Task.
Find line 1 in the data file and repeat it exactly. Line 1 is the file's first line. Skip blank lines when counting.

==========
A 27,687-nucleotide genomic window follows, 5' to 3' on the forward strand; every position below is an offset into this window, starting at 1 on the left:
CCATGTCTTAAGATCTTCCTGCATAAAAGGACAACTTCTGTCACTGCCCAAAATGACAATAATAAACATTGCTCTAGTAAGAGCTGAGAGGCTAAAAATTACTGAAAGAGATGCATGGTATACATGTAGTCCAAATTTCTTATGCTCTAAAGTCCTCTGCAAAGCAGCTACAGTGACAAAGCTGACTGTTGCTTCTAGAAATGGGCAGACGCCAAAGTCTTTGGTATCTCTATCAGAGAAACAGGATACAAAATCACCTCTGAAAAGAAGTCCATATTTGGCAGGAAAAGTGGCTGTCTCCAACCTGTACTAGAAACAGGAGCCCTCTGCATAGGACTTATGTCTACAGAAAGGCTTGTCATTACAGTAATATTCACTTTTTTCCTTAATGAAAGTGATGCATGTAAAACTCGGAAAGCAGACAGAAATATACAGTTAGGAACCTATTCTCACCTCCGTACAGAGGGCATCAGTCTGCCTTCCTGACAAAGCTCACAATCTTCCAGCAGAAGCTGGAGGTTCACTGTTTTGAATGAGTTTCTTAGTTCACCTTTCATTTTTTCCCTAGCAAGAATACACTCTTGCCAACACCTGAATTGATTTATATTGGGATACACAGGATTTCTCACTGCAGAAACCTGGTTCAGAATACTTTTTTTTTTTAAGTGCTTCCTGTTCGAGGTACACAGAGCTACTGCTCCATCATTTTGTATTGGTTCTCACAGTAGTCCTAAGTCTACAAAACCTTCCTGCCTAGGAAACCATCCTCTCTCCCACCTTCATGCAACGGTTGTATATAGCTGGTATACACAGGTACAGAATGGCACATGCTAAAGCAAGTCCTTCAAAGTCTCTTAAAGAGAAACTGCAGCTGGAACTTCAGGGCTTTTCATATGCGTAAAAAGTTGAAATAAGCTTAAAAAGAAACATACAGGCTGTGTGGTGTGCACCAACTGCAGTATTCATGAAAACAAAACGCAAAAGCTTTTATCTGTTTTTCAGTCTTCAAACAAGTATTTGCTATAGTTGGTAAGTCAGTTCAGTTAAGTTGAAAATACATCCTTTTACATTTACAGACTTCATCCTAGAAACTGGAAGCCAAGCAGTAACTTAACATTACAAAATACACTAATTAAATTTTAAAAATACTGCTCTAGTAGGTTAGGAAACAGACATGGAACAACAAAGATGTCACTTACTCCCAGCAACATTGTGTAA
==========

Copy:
A 27,687-nucleotide genomic window follows, 5' to 3' on the forward strand; every position below is an offset into this window, starting at 1 on the left: